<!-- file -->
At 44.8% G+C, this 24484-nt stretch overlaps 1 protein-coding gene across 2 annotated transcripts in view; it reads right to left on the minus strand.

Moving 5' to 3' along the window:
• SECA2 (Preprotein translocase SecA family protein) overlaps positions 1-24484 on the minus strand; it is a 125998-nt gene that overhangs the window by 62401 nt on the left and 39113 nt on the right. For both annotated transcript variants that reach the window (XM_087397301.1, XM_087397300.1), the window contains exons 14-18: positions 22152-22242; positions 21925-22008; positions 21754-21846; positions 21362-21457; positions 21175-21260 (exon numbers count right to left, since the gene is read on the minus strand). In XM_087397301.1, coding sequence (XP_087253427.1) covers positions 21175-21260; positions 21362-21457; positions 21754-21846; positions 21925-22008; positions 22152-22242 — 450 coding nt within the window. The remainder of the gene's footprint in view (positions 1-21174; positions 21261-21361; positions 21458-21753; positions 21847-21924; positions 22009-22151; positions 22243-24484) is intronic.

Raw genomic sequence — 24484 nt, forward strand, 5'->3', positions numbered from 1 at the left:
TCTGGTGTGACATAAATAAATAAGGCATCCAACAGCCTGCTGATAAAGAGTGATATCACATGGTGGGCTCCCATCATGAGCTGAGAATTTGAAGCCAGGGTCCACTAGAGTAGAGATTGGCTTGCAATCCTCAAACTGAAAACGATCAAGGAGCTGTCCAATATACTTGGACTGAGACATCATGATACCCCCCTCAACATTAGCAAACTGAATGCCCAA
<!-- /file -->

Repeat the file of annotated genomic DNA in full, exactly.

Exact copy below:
At 44.8% G+C, this 24484-nt stretch overlaps 1 protein-coding gene across 2 annotated transcripts in view; it reads right to left on the minus strand.

Moving 5' to 3' along the window:
• SECA2 (Preprotein translocase SecA family protein) overlaps positions 1-24484 on the minus strand; it is a 125998-nt gene that overhangs the window by 62401 nt on the left and 39113 nt on the right. For both annotated transcript variants that reach the window (XM_087397301.1, XM_087397300.1), the window contains exons 14-18: positions 22152-22242; positions 21925-22008; positions 21754-21846; positions 21362-21457; positions 21175-21260 (exon numbers count right to left, since the gene is read on the minus strand). In XM_087397301.1, coding sequence (XP_087253427.1) covers positions 21175-21260; positions 21362-21457; positions 21754-21846; positions 21925-22008; positions 22152-22242 — 450 coding nt within the window. The remainder of the gene's footprint in view (positions 1-21174; positions 21261-21361; positions 21458-21753; positions 21847-21924; positions 22009-22151; positions 22243-24484) is intronic.

Raw genomic sequence — 24484 nt, forward strand, 5'->3', positions numbered from 1 at the left:
TCTGGTGTGACATAAATAAATAAGGCATCCAACAGCCTGCTGATAAAGAGTGATATCACATGGTGGGCTCCCATCATGAGCTGAGAATTTGAAGCCAGGGTCCACTAGAGTAGAGATTGGCTTGCAATCCTCAAACTGAAAACGATCAAGGAGCTGTCCAATATACTTGGACTGAGACATCATGATACCCCCCTCAACATTAGCAAACTGAATGCCCAA